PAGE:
Cooler Master V650 Gold Power Supply Review

The V650 Gold is expensive and its performance is not up to the competition's levels.

(Image: © Tom's Hardware)

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Primary Rails And 5VSB Load Regulation

The following charts show the main rails' voltage values recorded between a range of 40W up to the PSU's maximum specified load, along with the deviation (in percent). Tight regulation is an important consideration every time we review a power supply because it facilitates constant voltage levels despite varying loads. Tight load regulation also, among other factors, improves the system’s stability, especially under overclocked conditions and, at the same time, it applies less stress to the DC-DC converters that many system components utilize.

The load regulation is tight on all rails, but the competition (especially the Seasonic Focus Plus Gold) achieves notably better performance in this section.

Hold-Up Time

Put simply; hold-up time is the amount of time that the system can continue to run without shutting down or rebooting during a power interruption.

The hold-up time is longer than 20ms and the power-ok signal is accurate.

Inrush Current

Inrush current, or switch-on surge, refers to the maximum, instantaneous input current drawn by an electrical device when it is first turned on. A large enough inrush current can cause circuit breakers and fuses to trip. It can also damage switches, relays, and bridge rectifiers. As a result, the lower the inrush current of a PSU right as it is turned on, the better.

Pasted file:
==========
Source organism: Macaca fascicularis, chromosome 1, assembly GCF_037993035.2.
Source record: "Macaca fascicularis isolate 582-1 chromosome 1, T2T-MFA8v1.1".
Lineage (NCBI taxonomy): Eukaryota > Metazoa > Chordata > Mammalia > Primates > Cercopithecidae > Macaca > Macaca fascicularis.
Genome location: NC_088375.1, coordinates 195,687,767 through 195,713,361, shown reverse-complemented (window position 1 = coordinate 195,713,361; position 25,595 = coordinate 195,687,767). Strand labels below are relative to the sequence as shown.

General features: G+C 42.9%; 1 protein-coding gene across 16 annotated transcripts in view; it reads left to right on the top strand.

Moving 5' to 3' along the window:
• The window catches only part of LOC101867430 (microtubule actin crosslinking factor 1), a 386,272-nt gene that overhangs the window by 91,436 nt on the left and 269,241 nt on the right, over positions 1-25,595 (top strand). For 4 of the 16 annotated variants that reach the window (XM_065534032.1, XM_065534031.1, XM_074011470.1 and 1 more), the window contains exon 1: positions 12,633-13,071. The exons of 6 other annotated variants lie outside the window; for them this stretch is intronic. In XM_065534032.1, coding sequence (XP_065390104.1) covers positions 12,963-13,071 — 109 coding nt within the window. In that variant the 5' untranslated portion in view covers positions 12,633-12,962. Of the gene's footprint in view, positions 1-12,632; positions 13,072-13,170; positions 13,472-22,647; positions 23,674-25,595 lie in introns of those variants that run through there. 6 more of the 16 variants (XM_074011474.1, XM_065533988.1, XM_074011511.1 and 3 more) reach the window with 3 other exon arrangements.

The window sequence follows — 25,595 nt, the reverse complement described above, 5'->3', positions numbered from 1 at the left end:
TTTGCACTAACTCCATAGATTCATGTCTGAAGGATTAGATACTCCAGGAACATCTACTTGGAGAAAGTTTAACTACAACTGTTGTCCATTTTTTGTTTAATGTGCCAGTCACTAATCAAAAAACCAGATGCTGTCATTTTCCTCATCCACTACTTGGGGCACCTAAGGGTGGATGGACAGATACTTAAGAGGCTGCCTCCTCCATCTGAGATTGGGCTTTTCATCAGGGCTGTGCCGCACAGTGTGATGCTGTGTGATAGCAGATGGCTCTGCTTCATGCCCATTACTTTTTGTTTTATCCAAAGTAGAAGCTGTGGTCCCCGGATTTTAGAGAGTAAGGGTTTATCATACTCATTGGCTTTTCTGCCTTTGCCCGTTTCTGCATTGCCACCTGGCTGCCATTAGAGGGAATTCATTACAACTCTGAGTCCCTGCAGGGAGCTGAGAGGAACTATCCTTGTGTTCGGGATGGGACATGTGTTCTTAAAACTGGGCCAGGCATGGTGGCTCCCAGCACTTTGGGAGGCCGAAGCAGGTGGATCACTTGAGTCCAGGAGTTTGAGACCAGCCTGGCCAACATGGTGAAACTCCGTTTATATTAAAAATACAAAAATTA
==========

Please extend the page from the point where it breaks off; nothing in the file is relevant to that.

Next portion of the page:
The inrush current is low with 115V, and at a normal level with 230V. 

10-110% Load Tests

These tests reveal the V650's load regulation and efficiency levels under high ambient temperatures. They also show how the fan speed profile behaves under increased operating temperatures.

Swipe to scroll horizontally
Test #12V5V3.3V5VSBDC/AC (Watts)EfficiencyFan Speed (RPM)PSU Noise (dB[A])Temps (In/Out)PF/AC Volts
14.317A1.961A1.971A0.997A74.46184.964%0<6.0 42.86°C0.966
12.246V5.096V3.350V5.014V87.638 39.09°C115.12V
29.688A2.928A2.937A1.201A149.35189.427%0<6.0 43.86°C0.991
12.227V5.122V3.370V4.997V167.009 39.81°C115.12V
315.470A3.421A3.421A1.406A224.86090.524%0<6.0 45.18°C0.992
12.208V5.116V3.361V4.981V248.398 40.77°C115.11V
421.101A3.922A3.940A1.612A299.67990.129%158340.9 41.87°C0.994
12.249V5.100V3.352V4.965V332.500 47.41°C115.11V
526.358A4.920A4.936A1.819A374.57690.216%161641.5 42.40°C0.996
12.295V5.082V3.342V4.950V415.200 48.59°C115.11V
631.734A5.915A5.896A2.028A449.49889.990%167742.1 42.73°C0.996
12.280V5.073V3.357V4.933V499.500 49.79°C115.11V
737.165A6.866A6.902A2.239A524.82689.541%175443.1 43.00°C0.997
12.262V5.098V3.347V4.915V586.128 51.28°C115.11V
842.610A7.862A7.913A2.450A600.12688.989%180543.9 43.63°C0.997
12.244V5.089V3.336V4.899V674.382 52.61°C115.11V
948.435A8.363A8.357A2.452A674.66688.390%185844.6 44.24°C0.997
12.226V5.082V3.350V4.895V763.286 54.06°C115.11V
1054.083A8.870A8.885A3.094A749.90287.621%190245.3 45.99°C0.997
12.207V5.074V3.343V4.849V855.847 56.32°C115.11V
1160.340A8.883A8.907A3.097A825.13586.844%192945.7 46.67°C0.997
12.188V5.067V3.334V4.845V950.136 58.48°C115.11V
CL10.143A16.004A16.000A0.000A138.56882.764%1694 42.3 42.04°C0.992